Hope…

In response to the Daily Prompt, “Hope“:

Courtesy of GDJ/clipart
Courtesy of GDJ/clipart

According to the Oxford Dictionary, hope when used as a noun means “a feeling of expectation and desire for a certain thing to happen” or  as a verb it means to “want something to happen or be the case”.

I think hope is a word that is often overused. If you are an American, you remember the word “Hope” being used in conjunction with the word “Change” during Obama presidential campaign of 2008. Yeah… We got change alright, and certainly not what many Americans hoped for. Many people hoped that Guantanamo Bay would be closed down, it wasn’t. They hoped that the country really would come to together and that economy would bounce back after the 2008 economic debacle… no dice on both accounts. The economy is still in shambles and the country is divided on many fronts.  This brings to mind lyrics from a Everlast song, where he says, “I voted for some change and it’s kinda strange, now it’s all I got in my pocket…” I know a lot of people struggling to make it every day and, sadly, it doesn’t seem to get better for them like they hoped it would.

In my experience, hope is usually said at a time when someone is going through a situation that is displeasurable, or even disappointing, as in “I hope ______ will get better…” Hope is not the same as faith or belief in something.  For instance, I have faith that I will survive but I hesitate to say that I have hope.

Hearing the word hope, also makes me think of a wonderful person I worked with at a previous job. Her name was Esperanza, which is Spanish for hope, and her name was appropriately chosen. She was a professional, and yet a very caring, empathetic, and positive person who really did offer hope  and compassion to many people that she helped in both her work life and personal lives. Sadly, Hope lost a very tough battle with cancer recently. If anyone deserved to make it through cancer and leave it behind her, it was Hope, but it was not to be.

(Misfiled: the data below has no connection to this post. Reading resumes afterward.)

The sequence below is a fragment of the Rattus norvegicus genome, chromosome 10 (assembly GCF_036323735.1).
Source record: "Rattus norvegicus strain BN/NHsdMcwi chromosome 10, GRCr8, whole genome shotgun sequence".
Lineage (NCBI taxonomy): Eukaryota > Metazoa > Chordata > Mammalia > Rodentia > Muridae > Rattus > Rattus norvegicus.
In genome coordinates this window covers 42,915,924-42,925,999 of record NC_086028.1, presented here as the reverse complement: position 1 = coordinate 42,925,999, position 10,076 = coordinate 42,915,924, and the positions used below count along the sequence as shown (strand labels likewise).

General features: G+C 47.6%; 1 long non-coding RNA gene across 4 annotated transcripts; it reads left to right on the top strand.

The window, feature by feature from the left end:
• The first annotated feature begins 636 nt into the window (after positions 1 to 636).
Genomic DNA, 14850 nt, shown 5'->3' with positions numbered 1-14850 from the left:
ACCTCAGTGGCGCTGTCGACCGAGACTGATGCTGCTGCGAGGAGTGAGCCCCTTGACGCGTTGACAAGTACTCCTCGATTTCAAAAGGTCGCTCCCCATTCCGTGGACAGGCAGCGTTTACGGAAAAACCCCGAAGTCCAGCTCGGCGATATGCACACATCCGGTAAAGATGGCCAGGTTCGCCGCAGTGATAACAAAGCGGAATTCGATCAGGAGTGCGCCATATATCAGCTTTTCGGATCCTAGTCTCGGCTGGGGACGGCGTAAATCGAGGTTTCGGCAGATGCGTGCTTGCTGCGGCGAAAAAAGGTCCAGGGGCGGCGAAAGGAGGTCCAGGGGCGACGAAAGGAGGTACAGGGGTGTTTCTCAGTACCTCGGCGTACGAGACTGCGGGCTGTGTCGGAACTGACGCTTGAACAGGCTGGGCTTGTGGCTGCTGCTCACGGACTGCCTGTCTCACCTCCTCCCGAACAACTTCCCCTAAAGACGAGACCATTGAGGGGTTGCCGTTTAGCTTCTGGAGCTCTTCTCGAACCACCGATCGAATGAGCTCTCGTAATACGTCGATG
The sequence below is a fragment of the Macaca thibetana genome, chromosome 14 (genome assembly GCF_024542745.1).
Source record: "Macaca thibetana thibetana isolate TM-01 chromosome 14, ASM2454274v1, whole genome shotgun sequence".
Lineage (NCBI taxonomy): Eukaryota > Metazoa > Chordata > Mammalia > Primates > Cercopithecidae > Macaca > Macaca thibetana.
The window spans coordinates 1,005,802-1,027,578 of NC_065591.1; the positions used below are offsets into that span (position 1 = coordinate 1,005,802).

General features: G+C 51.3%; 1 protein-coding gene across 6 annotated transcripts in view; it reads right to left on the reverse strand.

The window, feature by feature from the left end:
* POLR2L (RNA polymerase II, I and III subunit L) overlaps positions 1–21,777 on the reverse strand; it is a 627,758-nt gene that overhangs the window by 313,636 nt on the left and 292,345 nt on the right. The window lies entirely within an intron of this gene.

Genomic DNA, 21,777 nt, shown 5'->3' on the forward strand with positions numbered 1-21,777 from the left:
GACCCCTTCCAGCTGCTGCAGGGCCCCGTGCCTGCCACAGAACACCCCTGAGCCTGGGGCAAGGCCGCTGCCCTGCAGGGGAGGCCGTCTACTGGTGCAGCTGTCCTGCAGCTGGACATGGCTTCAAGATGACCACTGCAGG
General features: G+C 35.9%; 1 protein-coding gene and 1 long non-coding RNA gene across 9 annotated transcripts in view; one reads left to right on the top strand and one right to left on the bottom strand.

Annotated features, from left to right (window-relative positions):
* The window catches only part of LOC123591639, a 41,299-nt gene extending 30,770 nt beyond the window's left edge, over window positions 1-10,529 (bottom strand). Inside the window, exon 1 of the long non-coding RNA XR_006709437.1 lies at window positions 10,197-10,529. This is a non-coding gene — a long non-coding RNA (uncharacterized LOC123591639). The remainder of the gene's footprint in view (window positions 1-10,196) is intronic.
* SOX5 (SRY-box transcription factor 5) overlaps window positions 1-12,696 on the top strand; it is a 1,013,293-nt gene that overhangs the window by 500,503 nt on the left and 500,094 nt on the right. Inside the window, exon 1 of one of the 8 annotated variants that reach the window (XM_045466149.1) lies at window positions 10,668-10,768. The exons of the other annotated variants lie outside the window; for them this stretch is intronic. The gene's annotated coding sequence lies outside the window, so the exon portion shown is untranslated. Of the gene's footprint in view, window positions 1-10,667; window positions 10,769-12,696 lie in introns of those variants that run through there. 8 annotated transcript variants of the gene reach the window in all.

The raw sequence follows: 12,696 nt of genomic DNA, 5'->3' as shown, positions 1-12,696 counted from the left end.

Courtesy of donchico/clipart
Courtesy of donchico/clipart

Hope is frequently mentioned with regarded to the bible quote from 1Corinthians 13:13 (King James version), “And now abideth faith, hope, charity, these three; but the greatest of these is charity.” Even in the hardest of times when we don’t have hope, we can still be charitable to others, even if only by sharing knowledge or a smile.

© 2016 blogdaysofchrell

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Faith

In response to The Daily Post’s writing prompt: “In Good Faith.”

My faith has fluctuated throughout my life. I grew up Roman catholic, then lost touch and have, over time, found a comfortable level of faith-based beliefs and independent spirituality. I believe in God and that He gave us free will.  I believe that miracles can happen. I believe that we sometimes face challenges that help us learn and grow. I believe that He can intervene in life but I am sometimes confused how it all works, the why and how of it, and I don’t believe that He saves close parking spaces.